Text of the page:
Nothing is more basic to human well-being than having enough nutritious food to eat. Yet one in every eight people in the world — 842 million — are trapped in a cycle of hunger and poverty.
The reality is that most of the world doesn't have the benefit of picking up food from the corner store — they grow it themselves. Hunger is a crisis when disaster ruins the harvest. It is a cycle when families cannot grow or buy enough to lead healthy, productive lives, and when the effects of malnutrition are passed on to the next generation.
When food shortages occur due to drought and conflict, Mercy Corps helps prevent hunger and treat malnutrition in the most vulnerable — children, pregnant women, the elderly and the displaced. We distribute vouchers, cash or emergency rations, working with local suppliers to speed delivery, save money and boost local economies.
In addition to emergency responses, we focus on long-term solutions that build future food security.
Mercy Corps helps farmers manage their land, increase their harvests and diversify crops to produce a larger, more nutritious, and stable food supply. By teaching nutrition and hygiene, we ensure families can utilize their resources to boost their health. And we connect farmers with new markets and introduce more efficient methods of tending productive livestock and processing and storing crops to increase incomes for years to come.
All stories about Agriculture & Food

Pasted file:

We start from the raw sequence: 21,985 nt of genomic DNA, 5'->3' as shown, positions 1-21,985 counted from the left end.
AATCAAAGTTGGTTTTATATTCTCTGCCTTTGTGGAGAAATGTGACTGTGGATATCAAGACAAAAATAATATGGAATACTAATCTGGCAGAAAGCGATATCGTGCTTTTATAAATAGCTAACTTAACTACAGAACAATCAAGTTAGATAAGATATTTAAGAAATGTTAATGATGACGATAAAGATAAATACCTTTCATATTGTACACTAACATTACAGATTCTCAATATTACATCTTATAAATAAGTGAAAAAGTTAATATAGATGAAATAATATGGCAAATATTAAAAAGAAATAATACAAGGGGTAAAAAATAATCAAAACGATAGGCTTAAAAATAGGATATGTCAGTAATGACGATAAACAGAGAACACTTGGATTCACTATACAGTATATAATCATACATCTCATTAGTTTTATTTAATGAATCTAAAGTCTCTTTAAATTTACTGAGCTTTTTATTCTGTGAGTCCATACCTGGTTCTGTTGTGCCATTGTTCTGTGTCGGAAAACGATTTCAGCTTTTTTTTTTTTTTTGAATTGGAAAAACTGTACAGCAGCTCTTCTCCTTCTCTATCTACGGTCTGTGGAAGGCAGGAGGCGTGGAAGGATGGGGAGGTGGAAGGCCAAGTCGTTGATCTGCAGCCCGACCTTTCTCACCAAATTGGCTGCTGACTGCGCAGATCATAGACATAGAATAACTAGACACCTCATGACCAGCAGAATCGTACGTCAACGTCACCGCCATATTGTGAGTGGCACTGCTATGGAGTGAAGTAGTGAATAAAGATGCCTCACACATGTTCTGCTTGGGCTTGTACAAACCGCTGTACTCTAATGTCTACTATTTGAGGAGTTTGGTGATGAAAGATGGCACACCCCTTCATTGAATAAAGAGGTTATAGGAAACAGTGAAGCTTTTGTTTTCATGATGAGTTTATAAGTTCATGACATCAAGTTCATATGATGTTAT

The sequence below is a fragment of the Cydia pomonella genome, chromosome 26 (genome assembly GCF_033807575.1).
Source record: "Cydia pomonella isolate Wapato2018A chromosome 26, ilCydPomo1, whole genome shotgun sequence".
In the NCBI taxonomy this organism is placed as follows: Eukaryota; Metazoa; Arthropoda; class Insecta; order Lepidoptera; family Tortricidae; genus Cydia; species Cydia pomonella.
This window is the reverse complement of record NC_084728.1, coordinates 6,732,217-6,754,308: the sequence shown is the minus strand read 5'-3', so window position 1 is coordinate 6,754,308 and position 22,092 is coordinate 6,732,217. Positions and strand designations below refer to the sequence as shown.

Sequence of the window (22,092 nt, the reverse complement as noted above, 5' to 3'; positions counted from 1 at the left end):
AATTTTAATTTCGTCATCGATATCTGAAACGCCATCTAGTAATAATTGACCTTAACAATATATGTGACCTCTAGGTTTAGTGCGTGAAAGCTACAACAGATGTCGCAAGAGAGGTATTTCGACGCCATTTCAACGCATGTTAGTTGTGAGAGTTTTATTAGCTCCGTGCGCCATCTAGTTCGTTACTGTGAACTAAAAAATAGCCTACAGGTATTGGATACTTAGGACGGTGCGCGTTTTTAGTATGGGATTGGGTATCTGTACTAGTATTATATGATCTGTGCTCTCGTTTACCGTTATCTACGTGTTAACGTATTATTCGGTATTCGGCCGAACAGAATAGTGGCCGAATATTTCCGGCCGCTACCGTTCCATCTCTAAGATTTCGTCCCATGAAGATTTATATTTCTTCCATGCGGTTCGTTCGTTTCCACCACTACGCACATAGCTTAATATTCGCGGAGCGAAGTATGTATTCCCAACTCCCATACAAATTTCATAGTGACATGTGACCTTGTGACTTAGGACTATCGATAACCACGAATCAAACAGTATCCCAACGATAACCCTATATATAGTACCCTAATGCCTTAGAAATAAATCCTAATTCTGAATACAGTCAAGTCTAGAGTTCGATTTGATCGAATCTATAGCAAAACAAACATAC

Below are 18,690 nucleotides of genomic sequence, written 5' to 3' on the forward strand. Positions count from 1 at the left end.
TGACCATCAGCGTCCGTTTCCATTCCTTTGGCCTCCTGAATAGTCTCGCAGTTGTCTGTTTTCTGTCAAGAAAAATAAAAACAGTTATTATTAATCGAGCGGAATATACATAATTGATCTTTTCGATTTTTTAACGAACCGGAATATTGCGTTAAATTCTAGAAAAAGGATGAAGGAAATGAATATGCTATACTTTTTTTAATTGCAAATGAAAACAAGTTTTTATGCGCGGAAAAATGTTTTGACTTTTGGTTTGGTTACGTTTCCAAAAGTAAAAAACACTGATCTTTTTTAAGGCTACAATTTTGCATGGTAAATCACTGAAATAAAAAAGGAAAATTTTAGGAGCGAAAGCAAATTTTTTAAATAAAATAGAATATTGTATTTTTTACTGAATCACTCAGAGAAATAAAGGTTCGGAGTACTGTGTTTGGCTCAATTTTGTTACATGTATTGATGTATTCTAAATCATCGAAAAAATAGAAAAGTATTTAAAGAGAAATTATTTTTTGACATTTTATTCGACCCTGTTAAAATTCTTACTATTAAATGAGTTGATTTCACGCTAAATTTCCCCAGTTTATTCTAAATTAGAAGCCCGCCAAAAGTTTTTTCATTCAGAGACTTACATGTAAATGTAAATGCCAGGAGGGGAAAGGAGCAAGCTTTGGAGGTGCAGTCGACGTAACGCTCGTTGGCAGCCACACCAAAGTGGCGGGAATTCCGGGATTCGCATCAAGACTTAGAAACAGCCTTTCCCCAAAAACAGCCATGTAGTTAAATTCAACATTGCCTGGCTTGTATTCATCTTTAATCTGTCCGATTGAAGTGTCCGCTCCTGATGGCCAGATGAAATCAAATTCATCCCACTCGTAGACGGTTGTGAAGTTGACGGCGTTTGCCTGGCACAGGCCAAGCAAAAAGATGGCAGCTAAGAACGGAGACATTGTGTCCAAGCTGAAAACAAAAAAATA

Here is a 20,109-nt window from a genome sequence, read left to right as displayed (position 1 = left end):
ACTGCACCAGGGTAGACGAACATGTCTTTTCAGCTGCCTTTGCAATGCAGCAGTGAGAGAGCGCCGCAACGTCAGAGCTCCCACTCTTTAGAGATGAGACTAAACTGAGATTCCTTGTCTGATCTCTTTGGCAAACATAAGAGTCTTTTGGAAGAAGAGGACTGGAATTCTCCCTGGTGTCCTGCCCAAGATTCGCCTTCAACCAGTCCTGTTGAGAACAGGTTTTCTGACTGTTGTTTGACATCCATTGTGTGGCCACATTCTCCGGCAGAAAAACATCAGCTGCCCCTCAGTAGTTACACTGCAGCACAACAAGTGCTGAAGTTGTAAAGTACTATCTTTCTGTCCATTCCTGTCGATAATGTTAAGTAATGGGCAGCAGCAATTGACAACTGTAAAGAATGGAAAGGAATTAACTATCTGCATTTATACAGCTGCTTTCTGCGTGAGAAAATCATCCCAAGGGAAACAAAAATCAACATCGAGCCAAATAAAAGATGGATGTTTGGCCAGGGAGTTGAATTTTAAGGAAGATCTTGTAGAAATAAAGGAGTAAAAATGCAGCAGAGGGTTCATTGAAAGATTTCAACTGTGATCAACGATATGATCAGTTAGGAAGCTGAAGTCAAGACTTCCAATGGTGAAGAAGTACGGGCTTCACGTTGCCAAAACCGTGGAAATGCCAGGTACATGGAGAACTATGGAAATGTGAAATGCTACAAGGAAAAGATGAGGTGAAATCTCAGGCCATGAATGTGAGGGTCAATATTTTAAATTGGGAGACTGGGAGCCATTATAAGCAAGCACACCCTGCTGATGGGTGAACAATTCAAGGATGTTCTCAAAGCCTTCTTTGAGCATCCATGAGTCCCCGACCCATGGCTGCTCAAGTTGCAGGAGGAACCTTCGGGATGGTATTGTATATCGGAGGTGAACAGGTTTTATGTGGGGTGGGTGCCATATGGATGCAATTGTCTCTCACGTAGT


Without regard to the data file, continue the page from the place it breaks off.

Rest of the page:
Indonesia: Five years of hard work, together
My name is Nurhayati. I'm 52 years old, and I live in the village of Rima Jeunue, Indonesia. Five years ago, my life changed forever. Five years ago, Mercy Corps helped me begin to reclaim what I'd lost.
Tajikistan: Six days on the road
I'm both exhausted and exhilarated by my six-day journey through the red clay rocky back-roads of Tajikistan's border area with Kyrgyzstan in the Rasht Valley.
Uganda: The tenuous return
Liberia: Grow what you eat, eat what you grow
Liberia: Cocoa, arm wrestling and opportunity
Annie Garfree has six children, three daughters and three sons. Only her boys are currently in school. But she's eager to make sure all of them get an education.
Indonesia: Lasting change
Behavior is hard to change. I know. I’ve tried. Even with support, it’s still extraordinarily difficult to change. To learn new skills. To give up character flaws. To be a better person.
Uganda: Seeing the work first hand
Uganda: Seeds of Sunshine
Alex Odongo is finally seeing the light at the end of the tunnel.
Indonesia: Bringing joy back to Aceh
Lately it’s been quite cold because of the marathon rain pouring down nonstop for the last two days over Banda Aceh. The clouds have been sending away the intense sunshine that usually covers the town.
Mongolia: A harsh reality for Mongolia's herders
I just listened to a piece on NPR (National Public Radio) about how the global financial crisis continues to plague one of the world's most remote places: Mongolia.